Avoid Being Sold Down the River: Guest Comment

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Be wary of job offers that offer too much. Andrew Pullman, a former head of financial markets HR at Dresdner Kleinwort, explores why a new job could leave you at sea. Though his career has focused on London, Pullman's observations are valuable here in the U.S., as well.

Pullman: Make no assumptions
A very senior manager once told me that he was nicknamed "River" by many of his colleagues from a previous firm. "Why?" I innocently asked ... "because they claimed I sold them down the river by leaving six months after I hired them!"

Not an uncommon story in the City. How often have you heard about significant changes taking place after someone joins a new bank - the hiring manager not there when they arrive after three months of garden leave. How can this scenario be avoided? How can you ensure that the job you want is going to work out? What should you look out for?

It is important to look at all job moves with eyes wide open, after removing the rose-tinted spectacles, and carry out proper due diligence. A common mistake is to think that interviews are one way - it is also an opportunity for you to find out some key information. Ask your interviewers and yourself some obvious questions - do not ASSUME anything:

  • Why am I being offered a premium to join? Is it because of higher risk and could I be unemployed in six months? What happened to the previous incumbent? It is important to weigh up the cost dynamics and not just accept large amounts of extra money.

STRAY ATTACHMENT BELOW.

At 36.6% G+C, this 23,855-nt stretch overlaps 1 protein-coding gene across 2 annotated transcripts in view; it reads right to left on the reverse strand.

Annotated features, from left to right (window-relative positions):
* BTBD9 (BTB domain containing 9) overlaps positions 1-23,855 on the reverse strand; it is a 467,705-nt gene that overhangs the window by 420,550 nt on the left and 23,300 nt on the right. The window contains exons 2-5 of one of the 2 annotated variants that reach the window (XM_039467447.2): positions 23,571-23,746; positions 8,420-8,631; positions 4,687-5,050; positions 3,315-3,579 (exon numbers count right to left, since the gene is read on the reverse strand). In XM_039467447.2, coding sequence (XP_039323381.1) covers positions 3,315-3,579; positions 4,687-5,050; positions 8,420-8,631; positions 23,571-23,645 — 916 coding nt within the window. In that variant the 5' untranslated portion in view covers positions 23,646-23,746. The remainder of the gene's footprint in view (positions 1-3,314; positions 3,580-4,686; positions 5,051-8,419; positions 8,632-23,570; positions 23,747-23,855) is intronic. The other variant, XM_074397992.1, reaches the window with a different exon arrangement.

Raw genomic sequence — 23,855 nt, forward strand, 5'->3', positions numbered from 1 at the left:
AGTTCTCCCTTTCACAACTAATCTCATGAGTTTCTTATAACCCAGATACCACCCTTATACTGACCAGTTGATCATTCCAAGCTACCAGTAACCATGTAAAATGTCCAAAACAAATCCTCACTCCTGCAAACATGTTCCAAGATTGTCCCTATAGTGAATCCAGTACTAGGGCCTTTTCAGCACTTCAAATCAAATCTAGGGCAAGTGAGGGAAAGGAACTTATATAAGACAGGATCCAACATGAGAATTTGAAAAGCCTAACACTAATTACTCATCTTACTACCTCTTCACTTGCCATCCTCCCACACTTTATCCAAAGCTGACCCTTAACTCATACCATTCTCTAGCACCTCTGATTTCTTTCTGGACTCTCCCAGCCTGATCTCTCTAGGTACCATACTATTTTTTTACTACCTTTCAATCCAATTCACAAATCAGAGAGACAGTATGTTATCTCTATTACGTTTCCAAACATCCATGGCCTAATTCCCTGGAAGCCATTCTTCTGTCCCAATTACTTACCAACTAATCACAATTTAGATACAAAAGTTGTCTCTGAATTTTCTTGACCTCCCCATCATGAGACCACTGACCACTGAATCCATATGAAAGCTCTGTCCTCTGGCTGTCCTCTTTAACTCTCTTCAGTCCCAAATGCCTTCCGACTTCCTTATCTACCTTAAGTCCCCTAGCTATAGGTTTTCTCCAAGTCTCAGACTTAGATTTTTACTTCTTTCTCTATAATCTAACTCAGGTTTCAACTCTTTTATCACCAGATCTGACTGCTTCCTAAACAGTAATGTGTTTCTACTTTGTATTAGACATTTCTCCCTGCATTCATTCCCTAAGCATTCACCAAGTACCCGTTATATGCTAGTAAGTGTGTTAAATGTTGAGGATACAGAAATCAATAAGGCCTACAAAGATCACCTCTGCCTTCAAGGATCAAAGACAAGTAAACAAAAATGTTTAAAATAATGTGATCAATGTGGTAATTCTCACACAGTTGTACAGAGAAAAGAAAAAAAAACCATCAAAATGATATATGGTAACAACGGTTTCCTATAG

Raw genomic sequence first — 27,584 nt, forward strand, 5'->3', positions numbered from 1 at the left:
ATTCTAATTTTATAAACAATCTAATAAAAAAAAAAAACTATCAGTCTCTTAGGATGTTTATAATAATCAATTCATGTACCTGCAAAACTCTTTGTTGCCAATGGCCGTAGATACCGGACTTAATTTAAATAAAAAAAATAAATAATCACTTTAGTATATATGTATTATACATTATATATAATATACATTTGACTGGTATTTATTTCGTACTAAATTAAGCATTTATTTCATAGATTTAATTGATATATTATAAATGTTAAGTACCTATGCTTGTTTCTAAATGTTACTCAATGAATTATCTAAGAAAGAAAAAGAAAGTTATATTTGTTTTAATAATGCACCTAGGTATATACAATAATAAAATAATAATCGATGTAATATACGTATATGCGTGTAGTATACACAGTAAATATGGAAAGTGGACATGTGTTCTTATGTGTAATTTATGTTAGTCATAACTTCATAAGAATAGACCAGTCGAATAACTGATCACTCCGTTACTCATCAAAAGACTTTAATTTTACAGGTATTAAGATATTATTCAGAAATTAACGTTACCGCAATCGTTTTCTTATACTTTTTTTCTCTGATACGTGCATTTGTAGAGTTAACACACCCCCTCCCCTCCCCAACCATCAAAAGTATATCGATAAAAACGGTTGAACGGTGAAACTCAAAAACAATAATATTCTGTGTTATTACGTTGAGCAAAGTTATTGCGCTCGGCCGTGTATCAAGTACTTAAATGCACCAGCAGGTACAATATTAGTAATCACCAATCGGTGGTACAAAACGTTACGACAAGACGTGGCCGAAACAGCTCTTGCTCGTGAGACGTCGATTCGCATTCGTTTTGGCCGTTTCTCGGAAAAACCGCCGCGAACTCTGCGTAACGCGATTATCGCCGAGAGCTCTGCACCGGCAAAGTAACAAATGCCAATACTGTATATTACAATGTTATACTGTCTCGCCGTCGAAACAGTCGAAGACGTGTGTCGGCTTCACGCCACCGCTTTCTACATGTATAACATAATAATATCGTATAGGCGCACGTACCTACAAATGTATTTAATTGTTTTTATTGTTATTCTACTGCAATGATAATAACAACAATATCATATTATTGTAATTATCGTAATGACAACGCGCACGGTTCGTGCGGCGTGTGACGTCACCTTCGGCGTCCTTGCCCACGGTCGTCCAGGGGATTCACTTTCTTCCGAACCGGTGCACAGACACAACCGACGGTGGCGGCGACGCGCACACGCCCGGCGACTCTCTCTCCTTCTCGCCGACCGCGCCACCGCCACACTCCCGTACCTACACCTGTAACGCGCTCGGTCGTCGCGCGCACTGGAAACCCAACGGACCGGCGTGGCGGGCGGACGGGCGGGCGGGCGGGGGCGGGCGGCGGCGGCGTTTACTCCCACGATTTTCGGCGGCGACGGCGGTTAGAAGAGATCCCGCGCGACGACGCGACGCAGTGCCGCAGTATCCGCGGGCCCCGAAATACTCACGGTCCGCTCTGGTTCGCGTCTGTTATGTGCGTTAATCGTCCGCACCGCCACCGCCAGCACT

• Carry out your own reference checks. Find out about the company, but also about the people. What is the culture like? How do they deal with exits in the firm.
  • What training and development will I be given? You must think beyond the next few weeks and how your career will develop.
  • How core is the business that I am joining? Try to find out about the strategy of the organization - it also makes you look smarter at interview if you ask strategic questions ! Be wary if your interviewer cannot answer them.

Finally, do a SWOT analysis. Start with a blank sheet of paper and list the strengths, weaknesses, opportunities and threats of the new role versus your current, and any other roles. This simple exercise will eliminate most of the emotional and subjective elements and hopefully allow you to make a good, objective decision.

If you saw an advert for an investment that offered a 50 percent guaranteed return in a year would you take it? Evaluate new jobs in the same way - or start building your raft as soon as you get there!

Andrew Pullman manages People Risk Solutions (www.peoplerisksolutions.com), a human resources consultancy, and has worked in the City for over 20 years.

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